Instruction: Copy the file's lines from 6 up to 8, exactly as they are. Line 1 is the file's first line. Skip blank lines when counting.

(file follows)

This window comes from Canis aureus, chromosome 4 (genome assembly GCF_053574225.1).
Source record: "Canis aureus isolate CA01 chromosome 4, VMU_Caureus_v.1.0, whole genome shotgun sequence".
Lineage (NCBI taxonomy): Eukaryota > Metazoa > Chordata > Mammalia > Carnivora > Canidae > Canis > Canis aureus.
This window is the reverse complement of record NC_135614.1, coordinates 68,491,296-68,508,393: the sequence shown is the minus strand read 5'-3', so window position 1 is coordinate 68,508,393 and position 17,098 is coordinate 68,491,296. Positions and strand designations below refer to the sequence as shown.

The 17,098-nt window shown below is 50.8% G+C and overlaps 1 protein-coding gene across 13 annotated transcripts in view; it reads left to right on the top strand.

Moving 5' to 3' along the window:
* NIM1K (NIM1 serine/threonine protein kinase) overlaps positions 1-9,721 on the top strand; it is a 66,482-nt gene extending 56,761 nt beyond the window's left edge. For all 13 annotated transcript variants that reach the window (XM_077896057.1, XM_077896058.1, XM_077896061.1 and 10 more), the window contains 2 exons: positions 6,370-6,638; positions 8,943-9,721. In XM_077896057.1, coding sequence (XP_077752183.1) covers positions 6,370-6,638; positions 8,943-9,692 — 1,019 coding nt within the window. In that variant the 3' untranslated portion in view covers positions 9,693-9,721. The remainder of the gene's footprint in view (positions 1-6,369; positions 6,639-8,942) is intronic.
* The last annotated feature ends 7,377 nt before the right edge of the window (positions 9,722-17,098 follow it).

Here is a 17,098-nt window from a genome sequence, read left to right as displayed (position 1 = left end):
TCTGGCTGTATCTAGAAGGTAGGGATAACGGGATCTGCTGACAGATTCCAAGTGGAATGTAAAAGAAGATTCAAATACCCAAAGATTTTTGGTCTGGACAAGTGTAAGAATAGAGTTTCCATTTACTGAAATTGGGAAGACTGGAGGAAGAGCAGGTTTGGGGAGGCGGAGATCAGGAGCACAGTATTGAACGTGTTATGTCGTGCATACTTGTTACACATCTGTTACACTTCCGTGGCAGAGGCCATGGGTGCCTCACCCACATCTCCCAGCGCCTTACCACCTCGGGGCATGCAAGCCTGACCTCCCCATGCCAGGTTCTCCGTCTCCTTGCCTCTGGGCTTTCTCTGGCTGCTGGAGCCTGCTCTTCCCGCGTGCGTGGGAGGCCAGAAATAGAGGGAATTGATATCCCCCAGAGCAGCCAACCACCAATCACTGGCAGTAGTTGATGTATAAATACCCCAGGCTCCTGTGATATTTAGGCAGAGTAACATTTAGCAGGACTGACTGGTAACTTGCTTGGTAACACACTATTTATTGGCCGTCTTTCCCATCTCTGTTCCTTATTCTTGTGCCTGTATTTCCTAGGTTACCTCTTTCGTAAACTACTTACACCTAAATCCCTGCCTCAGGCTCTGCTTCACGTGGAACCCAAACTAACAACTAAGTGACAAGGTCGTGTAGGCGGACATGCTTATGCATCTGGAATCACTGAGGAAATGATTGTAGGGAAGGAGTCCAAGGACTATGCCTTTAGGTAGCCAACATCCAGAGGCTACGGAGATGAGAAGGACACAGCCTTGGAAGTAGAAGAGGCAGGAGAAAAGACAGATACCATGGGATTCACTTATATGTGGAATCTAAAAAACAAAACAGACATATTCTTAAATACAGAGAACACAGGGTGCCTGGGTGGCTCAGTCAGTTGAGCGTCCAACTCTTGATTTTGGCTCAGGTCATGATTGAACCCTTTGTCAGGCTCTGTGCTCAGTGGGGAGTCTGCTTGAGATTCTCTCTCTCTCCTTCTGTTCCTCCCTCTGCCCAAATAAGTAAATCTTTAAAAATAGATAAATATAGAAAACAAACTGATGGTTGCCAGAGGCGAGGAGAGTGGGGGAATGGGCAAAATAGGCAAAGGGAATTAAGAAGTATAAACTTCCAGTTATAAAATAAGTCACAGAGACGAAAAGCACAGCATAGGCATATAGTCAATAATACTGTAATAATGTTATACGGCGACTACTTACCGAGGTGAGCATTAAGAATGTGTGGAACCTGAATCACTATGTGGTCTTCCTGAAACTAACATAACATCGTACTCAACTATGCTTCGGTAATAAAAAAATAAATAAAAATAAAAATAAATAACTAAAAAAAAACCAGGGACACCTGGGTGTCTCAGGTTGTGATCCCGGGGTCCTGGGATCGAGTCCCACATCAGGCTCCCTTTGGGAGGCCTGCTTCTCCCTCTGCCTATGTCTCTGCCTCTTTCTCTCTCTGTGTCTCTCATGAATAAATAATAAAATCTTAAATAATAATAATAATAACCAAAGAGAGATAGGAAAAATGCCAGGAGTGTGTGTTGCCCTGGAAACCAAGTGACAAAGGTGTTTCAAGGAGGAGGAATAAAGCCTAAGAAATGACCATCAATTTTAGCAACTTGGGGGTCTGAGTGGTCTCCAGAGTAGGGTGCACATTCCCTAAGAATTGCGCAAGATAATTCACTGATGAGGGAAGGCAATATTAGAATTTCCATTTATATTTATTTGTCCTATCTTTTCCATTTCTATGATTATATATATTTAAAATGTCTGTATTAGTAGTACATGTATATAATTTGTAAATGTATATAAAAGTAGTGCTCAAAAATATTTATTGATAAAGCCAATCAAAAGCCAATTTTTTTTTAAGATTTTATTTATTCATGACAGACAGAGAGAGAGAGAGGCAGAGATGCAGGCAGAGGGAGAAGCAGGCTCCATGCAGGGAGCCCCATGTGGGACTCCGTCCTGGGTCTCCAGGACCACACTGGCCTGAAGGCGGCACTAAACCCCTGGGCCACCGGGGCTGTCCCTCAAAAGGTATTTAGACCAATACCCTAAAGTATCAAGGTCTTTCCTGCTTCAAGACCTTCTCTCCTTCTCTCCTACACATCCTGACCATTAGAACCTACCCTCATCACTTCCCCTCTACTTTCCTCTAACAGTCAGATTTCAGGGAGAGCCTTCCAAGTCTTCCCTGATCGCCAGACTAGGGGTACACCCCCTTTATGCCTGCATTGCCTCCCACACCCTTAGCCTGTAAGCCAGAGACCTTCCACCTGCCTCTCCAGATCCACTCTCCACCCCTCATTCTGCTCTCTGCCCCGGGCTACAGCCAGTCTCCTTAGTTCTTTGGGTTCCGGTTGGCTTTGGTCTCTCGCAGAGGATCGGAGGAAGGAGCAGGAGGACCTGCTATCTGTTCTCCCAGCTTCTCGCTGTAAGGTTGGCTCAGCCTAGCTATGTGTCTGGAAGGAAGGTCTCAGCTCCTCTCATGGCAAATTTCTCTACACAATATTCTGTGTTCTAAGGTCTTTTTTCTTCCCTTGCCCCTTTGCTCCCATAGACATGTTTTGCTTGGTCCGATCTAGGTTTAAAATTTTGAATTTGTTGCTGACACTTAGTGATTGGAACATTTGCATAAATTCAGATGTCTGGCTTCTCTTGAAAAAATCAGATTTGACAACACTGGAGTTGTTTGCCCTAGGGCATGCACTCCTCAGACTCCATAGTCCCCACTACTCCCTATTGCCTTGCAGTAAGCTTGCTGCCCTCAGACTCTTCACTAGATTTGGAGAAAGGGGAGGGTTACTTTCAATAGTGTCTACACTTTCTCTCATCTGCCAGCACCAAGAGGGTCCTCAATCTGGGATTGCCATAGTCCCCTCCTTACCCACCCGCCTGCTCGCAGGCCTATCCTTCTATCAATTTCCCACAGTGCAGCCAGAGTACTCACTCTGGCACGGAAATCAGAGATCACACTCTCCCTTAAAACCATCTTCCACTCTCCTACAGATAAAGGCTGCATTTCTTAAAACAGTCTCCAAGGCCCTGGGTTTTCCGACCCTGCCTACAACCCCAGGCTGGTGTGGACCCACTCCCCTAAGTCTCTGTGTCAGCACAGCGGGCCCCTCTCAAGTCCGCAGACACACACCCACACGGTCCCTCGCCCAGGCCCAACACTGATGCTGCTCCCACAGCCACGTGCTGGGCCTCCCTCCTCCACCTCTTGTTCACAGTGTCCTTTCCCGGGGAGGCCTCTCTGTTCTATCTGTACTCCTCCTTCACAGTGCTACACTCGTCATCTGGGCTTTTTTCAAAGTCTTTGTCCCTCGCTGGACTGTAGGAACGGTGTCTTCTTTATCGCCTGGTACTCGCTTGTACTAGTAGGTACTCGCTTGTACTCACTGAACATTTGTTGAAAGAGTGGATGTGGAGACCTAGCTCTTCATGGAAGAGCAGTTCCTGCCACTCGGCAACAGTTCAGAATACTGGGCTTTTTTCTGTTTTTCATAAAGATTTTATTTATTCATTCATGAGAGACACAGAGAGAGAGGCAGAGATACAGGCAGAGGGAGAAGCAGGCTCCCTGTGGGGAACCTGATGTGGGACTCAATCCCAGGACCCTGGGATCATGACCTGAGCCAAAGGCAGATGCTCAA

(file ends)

Moving 5' to 3' along the window:
* NIM1K (NIM1 serine/threonine protein kinase) overlaps positions 1-9,721 on the top strand; it is a 66,482-nt gene extending 56,761 nt beyond the window's left edge. For all 13 annotated transcript variants that reach the window (XM_077896057.1, XM_077896058.1, XM_077896061.1 and 10 more), the window contains 2 exons: positions 6,370-6,638; positions 8,943-9,721. In XM_077896057.1, coding sequence (XP_077752183.1) covers positions 6,370-6,638; positions 8,943-9,692 — 1,019 coding nt within the window. In that variant the 3' untranslated portion in view covers positions 9,693-9,721. The remainder of the gene's footprint in view (positions 1-6,369; positions 6,639-8,942) is intronic.
* The last annotated feature ends 7,377 nt before the right edge of the window (positions 9,722-17,098 follow it).